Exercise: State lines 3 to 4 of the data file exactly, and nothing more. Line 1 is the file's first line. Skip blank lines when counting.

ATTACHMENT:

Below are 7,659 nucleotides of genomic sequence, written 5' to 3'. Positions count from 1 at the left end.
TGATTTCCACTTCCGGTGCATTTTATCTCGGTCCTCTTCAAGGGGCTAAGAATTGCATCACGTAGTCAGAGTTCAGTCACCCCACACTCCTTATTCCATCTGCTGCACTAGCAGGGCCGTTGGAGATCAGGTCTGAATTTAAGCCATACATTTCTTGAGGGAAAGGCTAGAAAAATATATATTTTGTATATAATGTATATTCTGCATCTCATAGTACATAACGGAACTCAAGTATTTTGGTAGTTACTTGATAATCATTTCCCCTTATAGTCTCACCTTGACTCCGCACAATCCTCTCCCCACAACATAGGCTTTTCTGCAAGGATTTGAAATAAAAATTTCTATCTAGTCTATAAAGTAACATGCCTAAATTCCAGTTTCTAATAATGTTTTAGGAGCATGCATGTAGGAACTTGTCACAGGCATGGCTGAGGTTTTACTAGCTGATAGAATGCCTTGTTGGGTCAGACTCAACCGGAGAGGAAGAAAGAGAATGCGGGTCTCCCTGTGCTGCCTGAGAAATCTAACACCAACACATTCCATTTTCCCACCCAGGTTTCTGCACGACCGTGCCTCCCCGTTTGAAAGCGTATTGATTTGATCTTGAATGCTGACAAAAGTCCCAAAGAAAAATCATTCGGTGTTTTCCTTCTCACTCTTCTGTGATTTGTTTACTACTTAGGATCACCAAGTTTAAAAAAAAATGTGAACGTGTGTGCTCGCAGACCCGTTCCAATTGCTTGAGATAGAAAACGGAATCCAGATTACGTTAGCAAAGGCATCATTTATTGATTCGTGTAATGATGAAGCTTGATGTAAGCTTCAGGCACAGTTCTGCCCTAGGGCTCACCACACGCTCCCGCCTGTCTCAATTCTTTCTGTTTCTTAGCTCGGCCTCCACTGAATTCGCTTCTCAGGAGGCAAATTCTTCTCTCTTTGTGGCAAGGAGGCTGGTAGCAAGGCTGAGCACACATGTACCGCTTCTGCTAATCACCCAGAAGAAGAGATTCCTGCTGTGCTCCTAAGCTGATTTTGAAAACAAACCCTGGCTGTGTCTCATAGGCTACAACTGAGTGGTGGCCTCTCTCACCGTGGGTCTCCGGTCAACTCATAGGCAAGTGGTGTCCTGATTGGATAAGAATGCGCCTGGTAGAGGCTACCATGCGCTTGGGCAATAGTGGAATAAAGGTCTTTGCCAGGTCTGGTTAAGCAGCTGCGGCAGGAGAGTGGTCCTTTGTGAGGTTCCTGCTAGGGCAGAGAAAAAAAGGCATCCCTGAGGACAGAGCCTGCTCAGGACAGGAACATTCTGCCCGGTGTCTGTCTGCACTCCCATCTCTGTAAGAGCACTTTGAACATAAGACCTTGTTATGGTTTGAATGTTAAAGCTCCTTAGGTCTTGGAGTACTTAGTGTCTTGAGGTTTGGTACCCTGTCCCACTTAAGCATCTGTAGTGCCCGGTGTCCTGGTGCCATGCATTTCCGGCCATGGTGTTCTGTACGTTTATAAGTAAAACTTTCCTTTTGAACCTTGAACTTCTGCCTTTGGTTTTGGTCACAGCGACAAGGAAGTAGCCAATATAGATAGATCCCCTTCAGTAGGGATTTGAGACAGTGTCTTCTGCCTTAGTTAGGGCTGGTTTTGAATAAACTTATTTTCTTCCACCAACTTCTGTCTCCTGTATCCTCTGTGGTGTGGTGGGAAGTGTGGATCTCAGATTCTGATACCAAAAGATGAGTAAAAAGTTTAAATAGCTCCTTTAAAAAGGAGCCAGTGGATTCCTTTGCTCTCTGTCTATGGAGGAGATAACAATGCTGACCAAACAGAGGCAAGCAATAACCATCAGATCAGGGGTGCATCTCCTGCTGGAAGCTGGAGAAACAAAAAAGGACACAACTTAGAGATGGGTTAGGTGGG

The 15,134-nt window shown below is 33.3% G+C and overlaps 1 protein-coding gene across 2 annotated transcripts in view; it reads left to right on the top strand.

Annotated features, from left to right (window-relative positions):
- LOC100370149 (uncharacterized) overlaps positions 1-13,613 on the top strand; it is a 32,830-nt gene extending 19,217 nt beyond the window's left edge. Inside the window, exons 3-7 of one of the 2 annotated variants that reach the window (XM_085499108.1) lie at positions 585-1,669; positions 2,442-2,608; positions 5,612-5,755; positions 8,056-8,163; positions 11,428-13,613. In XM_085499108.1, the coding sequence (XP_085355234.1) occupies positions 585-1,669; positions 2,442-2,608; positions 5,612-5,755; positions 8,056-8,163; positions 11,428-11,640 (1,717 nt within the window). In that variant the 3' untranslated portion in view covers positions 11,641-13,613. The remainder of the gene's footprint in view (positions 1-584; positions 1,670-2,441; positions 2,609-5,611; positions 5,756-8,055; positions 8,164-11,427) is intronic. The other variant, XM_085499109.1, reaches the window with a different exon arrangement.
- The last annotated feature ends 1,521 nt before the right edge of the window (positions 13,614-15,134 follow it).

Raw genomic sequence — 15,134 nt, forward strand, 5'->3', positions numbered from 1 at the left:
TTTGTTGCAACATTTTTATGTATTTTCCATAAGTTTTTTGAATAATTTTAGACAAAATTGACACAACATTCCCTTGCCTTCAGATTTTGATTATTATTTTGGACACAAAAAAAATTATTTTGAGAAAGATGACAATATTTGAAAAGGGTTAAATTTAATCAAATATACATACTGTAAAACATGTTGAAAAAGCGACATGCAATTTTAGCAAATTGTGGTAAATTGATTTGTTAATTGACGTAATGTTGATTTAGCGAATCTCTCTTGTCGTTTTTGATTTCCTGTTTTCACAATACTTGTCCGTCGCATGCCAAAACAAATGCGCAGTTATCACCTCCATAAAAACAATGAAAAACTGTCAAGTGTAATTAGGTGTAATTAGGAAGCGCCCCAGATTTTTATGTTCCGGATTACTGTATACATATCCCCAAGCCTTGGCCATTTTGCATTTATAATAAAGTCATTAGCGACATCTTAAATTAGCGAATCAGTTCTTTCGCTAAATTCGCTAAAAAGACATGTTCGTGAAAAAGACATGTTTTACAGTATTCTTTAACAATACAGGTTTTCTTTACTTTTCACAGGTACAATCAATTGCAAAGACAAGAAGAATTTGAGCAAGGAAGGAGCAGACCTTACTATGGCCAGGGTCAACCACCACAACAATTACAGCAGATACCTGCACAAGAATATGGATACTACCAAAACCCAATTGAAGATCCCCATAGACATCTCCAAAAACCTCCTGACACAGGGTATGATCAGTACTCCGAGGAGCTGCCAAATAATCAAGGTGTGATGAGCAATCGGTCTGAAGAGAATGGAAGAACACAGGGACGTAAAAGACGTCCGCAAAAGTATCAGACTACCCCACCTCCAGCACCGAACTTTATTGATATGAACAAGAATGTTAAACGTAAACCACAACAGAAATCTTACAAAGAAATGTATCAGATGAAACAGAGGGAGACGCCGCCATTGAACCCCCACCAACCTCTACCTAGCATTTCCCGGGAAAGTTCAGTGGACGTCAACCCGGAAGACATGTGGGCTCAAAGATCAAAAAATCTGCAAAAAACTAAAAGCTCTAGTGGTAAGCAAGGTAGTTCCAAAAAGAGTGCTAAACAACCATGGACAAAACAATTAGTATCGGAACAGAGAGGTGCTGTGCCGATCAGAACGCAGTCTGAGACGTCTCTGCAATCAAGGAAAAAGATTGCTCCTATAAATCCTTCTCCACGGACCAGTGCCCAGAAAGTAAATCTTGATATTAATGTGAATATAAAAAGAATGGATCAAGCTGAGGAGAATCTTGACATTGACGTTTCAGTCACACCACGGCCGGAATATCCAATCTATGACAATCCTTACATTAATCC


The 15,134-nt window shown below is 33.3% G+C and overlaps 1 protein-coding gene across 2 annotated transcripts in view; it reads left to right on the top strand.

Annotated features, from left to right (window-relative positions):